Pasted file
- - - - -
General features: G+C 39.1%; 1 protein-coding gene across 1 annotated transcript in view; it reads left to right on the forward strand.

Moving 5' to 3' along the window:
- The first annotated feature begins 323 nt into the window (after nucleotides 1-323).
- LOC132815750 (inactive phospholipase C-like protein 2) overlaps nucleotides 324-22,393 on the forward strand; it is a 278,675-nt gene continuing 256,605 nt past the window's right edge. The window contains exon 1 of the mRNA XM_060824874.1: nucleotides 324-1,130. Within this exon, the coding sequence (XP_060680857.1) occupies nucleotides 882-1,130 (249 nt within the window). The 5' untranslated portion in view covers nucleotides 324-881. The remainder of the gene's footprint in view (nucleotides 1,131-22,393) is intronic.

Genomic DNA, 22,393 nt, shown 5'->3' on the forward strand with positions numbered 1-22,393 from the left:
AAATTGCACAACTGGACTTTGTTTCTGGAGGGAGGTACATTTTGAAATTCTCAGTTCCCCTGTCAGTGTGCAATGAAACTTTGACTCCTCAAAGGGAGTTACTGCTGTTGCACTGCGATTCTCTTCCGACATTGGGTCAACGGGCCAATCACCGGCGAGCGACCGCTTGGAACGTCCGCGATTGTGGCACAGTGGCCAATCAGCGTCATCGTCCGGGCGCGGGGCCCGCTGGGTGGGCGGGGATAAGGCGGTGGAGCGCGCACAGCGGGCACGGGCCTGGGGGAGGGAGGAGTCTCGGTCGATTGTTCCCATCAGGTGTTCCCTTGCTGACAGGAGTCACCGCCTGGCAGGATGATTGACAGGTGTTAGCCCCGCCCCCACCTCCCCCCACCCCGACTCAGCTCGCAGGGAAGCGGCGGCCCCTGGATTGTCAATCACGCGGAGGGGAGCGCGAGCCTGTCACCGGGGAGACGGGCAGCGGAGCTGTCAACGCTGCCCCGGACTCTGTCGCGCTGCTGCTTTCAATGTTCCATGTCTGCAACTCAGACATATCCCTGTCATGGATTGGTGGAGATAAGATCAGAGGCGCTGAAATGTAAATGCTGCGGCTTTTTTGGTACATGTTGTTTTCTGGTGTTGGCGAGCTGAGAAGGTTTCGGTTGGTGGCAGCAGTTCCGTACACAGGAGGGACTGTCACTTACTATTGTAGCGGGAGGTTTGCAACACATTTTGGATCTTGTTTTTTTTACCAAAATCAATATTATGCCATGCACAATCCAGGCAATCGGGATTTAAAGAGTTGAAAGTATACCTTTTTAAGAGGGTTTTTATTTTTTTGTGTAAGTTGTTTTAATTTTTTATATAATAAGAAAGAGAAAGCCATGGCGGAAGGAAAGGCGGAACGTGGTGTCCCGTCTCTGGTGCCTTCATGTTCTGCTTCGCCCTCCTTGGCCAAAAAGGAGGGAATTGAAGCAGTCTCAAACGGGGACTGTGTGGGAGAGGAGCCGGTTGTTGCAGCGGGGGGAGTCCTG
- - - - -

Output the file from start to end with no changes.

General features: G+C 39.1%; 1 protein-coding gene across 1 annotated transcript in view; it reads left to right on the forward strand.

Moving 5' to 3' along the window:
- The first annotated feature begins 323 nt into the window (after nucleotides 1-323).
- LOC132815750 (inactive phospholipase C-like protein 2) overlaps nucleotides 324-22,393 on the forward strand; it is a 278,675-nt gene continuing 256,605 nt past the window's right edge. The window contains exon 1 of the mRNA XM_060824874.1: nucleotides 324-1,130. Within this exon, the coding sequence (XP_060680857.1) occupies nucleotides 882-1,130 (249 nt within the window). The 5' untranslated portion in view covers nucleotides 324-881. The remainder of the gene's footprint in view (nucleotides 1,131-22,393) is intronic.

Genomic DNA, 22,393 nt, shown 5'->3' on the forward strand with positions numbered 1-22,393 from the left:
AAATTGCACAACTGGACTTTGTTTCTGGAGGGAGGTACATTTTGAAATTCTCAGTTCCCCTGTCAGTGTGCAATGAAACTTTGACTCCTCAAAGGGAGTTACTGCTGTTGCACTGCGATTCTCTTCCGACATTGGGTCAACGGGCCAATCACCGGCGAGCGACCGCTTGGAACGTCCGCGATTGTGGCACAGTGGCCAATCAGCGTCATCGTCCGGGCGCGGGGCCCGCTGGGTGGGCGGGGATAAGGCGGTGGAGCGCGCACAGCGGGCACGGGCCTGGGGGAGGGAGGAGTCTCGGTCGATTGTTCCCATCAGGTGTTCCCTTGCTGACAGGAGTCACCGCCTGGCAGGATGATTGACAGGTGTTAGCCCCGCCCCCACCTCCCCCCACCCCGACTCAGCTCGCAGGGAAGCGGCGGCCCCTGGATTGTCAATCACGCGGAGGGGAGCGCGAGCCTGTCACCGGGGAGACGGGCAGCGGAGCTGTCAACGCTGCCCCGGACTCTGTCGCGCTGCTGCTTTCAATGTTCCATGTCTGCAACTCAGACATATCCCTGTCATGGATTGGTGGAGATAAGATCAGAGGCGCTGAAATGTAAATGCTGCGGCTTTTTTGGTACATGTTGTTTTCTGGTGTTGGCGAGCTGAGAAGGTTTCGGTTGGTGGCAGCAGTTCCGTACACAGGAGGGACTGTCACTTACTATTGTAGCGGGAGGTTTGCAACACATTTTGGATCTTGTTTTTTTTACCAAAATCAATATTATGCCATGCACAATCCAGGCAATCGGGATTTAAAGAGTTGAAAGTATACCTTTTTAAGAGGGTTTTTATTTTTTTGTGTAAGTTGTTTTAATTTTTTATATAATAAGAAAGAGAAAGCCATGGCGGAAGGAAAGGCGGAACGTGGTGTCCCGTCTCTGGTGCCTTCATGTTCTGCTTCGCCCTCCTTGGCCAAAAAGGAGGGAATTGAAGCAGTCTCAAACGGGGACTGTGTGGGAGAGGAGCCGGTTGTTGCAGCGGGGGGAGTCCTG